North American Air Power in 1941:
In the beginning weeks and months of the Second Great War, the air was arguably the most even-level theater of war in North America. Union Wright P-27s were matched in class by Confederate Hughes Hound Dogs, with neither of the two having a significant advantage over the other. The Confederate advance into Ohio in the opening stages of Operation Blackbeard relied on close aerial support in the form of fighters and dive bombers in order to cut their way deep into Union territory.
Wright P-27 Eagle:
As with most fighters of the American Theater in the Second Great War, the P-27 would see endless upgrades and field modifications in order to see front line service to the end of the war
And as the mainline Union fighter, it saw service in more than 10 countries across the world including the Ottoman Empire and postwar service with Brazil, Texas, and Haiti. While retired from Union service in 1958, the P-27 would fly with other air forces until the mid-70s before the final Eagle left service.
Hughes Hound Dog:
A common misconception within the Union is to underplay Confederate ingenuity leading up to and during the Second Great War. While Hughes engineers received substantial technical assistance from Supermarine employees, the Hound Dog was largely a home-grown design developed using experience gained from Freedom Party mercenaries in the Peruvian War. Supermarine influence is obvious, however, with an elliptical wing design clearly related to that of the Spitfire.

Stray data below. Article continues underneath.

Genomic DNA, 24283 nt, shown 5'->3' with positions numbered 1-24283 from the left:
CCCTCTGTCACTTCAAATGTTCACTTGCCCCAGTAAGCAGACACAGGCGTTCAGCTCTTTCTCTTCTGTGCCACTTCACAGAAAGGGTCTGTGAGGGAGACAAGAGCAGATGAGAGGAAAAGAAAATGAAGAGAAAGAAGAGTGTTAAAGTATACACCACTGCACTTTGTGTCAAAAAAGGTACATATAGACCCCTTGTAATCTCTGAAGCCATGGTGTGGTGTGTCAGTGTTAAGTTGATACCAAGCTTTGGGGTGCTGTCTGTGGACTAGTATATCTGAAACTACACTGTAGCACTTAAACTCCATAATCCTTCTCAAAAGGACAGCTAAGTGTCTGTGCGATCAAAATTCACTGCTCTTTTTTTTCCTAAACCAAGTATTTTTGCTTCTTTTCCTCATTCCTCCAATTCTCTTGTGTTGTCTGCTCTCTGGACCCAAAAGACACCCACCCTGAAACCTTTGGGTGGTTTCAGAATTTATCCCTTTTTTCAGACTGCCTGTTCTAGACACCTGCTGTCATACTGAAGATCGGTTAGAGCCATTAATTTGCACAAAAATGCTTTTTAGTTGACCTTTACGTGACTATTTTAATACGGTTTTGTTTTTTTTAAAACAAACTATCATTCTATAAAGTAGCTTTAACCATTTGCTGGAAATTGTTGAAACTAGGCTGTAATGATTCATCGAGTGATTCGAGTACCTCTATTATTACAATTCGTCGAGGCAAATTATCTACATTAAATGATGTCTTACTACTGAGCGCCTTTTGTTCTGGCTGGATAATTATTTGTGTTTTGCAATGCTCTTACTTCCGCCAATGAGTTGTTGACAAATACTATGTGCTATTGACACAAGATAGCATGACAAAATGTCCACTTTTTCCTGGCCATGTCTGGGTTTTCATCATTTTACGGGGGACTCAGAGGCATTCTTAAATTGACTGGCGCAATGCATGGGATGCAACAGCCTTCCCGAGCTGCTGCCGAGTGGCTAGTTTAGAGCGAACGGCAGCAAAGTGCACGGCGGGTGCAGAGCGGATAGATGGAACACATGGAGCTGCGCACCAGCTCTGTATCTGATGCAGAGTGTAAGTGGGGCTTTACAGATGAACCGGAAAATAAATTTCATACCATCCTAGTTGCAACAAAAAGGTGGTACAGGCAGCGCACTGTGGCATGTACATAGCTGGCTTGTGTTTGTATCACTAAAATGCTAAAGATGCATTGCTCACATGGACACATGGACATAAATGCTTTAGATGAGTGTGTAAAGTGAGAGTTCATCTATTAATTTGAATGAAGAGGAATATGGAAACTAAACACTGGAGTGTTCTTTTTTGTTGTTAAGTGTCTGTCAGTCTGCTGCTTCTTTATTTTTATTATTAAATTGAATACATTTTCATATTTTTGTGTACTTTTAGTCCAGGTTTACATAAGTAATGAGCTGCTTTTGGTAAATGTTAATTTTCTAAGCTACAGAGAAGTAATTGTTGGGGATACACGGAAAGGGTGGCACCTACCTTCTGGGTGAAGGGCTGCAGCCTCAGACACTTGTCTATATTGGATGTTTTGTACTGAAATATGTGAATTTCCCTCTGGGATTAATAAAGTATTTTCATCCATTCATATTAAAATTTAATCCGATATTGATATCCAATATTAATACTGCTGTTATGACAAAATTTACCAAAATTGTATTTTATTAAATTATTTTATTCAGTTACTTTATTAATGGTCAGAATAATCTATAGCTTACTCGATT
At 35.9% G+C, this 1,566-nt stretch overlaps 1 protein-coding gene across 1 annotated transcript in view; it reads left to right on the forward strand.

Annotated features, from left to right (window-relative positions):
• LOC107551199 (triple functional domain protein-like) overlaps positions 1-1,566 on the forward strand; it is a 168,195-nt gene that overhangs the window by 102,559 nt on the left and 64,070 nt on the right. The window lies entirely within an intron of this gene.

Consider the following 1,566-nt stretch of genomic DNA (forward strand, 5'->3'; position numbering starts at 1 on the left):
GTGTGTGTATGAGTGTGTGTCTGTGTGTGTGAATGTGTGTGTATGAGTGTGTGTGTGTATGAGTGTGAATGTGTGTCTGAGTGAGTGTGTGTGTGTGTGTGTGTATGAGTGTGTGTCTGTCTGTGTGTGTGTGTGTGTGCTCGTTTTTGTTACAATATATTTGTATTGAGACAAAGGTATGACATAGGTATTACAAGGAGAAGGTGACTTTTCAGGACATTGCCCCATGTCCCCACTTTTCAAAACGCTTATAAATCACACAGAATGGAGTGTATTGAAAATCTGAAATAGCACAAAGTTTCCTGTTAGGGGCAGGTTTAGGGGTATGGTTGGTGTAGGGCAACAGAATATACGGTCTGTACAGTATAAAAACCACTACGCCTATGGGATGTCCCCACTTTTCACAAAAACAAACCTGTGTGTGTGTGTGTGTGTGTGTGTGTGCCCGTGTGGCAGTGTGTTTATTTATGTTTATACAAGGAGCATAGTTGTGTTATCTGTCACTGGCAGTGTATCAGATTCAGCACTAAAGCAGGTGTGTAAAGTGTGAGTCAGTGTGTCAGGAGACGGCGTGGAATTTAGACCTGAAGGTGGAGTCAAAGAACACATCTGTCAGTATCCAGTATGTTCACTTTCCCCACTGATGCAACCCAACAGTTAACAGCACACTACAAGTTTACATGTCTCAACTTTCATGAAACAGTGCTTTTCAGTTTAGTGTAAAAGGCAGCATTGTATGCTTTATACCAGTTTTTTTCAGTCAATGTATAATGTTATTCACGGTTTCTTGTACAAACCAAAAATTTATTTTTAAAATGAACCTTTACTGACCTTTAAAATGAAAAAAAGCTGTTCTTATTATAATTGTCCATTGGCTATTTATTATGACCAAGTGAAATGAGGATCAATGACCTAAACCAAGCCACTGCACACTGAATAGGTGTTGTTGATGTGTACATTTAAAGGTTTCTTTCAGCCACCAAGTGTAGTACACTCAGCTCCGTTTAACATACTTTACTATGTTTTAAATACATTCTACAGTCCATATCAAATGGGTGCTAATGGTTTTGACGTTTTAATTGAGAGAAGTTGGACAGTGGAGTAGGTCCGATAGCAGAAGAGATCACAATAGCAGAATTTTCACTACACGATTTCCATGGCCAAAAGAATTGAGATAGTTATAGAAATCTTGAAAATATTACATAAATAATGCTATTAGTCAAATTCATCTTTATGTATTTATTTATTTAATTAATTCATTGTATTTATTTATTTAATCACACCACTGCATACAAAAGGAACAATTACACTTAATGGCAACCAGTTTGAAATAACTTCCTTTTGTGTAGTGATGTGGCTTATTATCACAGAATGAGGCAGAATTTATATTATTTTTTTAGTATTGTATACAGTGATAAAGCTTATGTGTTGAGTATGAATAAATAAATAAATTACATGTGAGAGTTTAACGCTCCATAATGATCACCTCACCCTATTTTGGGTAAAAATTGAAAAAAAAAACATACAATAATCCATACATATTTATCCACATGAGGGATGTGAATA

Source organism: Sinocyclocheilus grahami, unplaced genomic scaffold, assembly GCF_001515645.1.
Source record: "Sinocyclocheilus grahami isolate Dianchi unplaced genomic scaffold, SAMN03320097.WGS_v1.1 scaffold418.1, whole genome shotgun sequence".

While not as widely adopted as its Yankee counterpart, the Hound Dog saw use in France and the Russian Empire where it was well-loved by its pilots. Due to chronic engine shortages in the Confederacy, there were instances of engineless Hound Dogs shipped to France while Merlins would arrive from the United Kingdom. In a mirror of the Union P-27, the Hound Dog was developed into an abortive carrier fighter planned to be used with the incomplete carrier CSS Freedom
, although none would ever see service in their intended role.
Rather uniquely, postwar Texan Hound Dogs were popular among Union filmmakers to depict British Spitfires.
Beech & Dixon Mule:
The Mule was crucial in early Confederate advances and saw use in nearly every major engagement during Operation Blackbeard. Its versatility meant it was quickly adopted in anti-barrel and anti-shipping roles, the latter carrying aerial torpedoes derived from the Japanese Type 91.
In addition to extensive Confederate service, the Mexican Empire operated a small force of less than a dozen Mules for largely propaganda purposes. Nearly every Mexican Mule saw service and was shot down during the Battle of Pittsburgh, with no examples surviving the war. A single Japanese Mule existed and was evaluated by the Imperial Japanese Army, but the type never saw further service due to the outbreak of the war.